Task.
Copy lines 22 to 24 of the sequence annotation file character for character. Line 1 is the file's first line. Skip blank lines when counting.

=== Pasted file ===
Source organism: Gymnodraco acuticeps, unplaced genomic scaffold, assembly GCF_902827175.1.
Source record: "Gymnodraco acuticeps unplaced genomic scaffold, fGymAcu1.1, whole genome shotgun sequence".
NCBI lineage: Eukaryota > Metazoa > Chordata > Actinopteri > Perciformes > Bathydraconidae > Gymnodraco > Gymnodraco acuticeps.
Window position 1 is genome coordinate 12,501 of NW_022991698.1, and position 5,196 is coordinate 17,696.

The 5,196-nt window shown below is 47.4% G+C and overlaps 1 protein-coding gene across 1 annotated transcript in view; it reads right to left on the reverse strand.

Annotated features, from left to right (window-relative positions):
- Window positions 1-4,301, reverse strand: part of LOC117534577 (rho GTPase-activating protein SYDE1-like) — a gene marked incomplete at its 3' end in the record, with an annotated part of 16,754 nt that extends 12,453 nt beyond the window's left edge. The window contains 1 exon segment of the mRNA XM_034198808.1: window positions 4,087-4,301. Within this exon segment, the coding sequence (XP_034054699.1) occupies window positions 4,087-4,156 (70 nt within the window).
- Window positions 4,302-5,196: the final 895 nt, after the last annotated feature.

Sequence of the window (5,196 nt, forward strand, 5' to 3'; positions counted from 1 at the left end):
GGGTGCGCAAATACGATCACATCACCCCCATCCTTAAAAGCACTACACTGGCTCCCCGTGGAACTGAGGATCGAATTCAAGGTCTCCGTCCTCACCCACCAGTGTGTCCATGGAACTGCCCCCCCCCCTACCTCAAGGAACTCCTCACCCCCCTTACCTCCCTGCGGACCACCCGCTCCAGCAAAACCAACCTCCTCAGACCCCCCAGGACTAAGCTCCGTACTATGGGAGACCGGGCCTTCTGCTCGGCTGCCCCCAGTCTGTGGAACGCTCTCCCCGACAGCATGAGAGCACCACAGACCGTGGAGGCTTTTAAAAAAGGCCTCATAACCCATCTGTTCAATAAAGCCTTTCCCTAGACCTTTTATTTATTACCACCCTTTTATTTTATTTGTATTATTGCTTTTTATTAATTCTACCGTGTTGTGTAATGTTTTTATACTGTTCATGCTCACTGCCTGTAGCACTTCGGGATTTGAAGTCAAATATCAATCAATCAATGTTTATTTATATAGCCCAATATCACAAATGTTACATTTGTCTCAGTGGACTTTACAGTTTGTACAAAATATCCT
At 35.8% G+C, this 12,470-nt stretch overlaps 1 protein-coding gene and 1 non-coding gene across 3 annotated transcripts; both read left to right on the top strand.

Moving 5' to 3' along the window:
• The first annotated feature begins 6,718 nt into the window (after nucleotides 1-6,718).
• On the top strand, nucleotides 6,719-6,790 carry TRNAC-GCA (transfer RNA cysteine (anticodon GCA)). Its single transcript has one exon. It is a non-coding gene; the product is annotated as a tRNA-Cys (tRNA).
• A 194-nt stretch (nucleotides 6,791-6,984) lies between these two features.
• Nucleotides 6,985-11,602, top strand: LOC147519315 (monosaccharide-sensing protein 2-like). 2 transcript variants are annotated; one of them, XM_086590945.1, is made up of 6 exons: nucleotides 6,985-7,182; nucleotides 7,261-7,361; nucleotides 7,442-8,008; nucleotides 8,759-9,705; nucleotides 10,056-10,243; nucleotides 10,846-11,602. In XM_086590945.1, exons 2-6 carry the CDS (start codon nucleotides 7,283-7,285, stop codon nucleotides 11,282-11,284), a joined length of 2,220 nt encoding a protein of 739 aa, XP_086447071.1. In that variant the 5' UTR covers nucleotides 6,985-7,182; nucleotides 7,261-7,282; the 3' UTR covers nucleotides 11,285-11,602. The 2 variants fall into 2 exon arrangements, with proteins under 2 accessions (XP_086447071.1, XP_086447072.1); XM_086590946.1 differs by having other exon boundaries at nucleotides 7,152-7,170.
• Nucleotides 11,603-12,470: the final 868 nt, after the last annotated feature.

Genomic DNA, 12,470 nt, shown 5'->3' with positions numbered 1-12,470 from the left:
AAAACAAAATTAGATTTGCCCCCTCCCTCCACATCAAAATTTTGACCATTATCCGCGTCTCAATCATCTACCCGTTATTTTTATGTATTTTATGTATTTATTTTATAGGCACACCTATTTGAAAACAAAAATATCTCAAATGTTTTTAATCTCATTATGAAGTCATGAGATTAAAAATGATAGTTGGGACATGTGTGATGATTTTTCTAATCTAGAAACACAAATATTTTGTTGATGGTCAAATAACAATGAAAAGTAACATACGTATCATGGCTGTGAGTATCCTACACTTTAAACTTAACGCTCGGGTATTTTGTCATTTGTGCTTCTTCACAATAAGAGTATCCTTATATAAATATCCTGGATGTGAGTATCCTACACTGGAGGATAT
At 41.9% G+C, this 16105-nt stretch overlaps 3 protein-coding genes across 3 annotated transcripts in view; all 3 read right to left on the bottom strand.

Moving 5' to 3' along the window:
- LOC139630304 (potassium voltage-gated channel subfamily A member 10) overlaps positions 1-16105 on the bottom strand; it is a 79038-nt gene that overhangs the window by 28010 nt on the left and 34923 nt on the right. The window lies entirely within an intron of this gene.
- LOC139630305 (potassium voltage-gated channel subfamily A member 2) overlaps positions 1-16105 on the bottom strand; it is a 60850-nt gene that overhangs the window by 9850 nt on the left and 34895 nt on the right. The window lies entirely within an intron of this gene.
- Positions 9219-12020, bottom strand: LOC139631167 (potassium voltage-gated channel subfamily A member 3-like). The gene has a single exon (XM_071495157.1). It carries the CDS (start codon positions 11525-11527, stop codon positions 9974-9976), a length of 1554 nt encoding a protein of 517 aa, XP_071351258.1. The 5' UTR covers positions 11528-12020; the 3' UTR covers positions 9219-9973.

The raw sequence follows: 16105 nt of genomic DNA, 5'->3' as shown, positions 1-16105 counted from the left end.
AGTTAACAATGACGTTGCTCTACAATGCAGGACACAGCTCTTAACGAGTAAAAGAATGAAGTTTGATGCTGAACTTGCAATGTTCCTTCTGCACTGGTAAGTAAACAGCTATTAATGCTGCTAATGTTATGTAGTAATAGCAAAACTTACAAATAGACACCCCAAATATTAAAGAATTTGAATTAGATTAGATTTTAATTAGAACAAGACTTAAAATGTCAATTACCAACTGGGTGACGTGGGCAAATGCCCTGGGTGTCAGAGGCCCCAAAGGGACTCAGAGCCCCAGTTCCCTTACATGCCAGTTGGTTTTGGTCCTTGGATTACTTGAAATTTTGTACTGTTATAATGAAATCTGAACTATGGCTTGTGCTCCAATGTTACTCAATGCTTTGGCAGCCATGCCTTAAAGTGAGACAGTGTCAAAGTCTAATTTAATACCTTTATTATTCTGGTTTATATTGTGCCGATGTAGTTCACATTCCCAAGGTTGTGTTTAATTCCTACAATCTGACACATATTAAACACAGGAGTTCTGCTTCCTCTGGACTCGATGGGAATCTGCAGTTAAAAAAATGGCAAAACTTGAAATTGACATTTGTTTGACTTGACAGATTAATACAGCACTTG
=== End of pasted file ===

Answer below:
- LOC139630304 (potassium voltage-gated channel subfamily A member 10) overlaps positions 1-16105 on the bottom strand; it is a 79038-nt gene that overhangs the window by 28010 nt on the left and 34923 nt on the right. The window lies entirely within an intron of this gene.
- LOC139630305 (potassium voltage-gated channel subfamily A member 2) overlaps positions 1-16105 on the bottom strand; it is a 60850-nt gene that overhangs the window by 9850 nt on the left and 34895 nt on the right. The window lies entirely within an intron of this gene.
- Positions 9219-12020, bottom strand: LOC139631167 (potassium voltage-gated channel subfamily A member 3-like). The gene has a single exon (XM_071495157.1). It carries the CDS (start codon positions 11525-11527, stop codon positions 9974-9976), a length of 1554 nt encoding a protein of 517 aa, XP_071351258.1. The 5' UTR covers positions 11528-12020; the 3' UTR covers positions 9219-9973.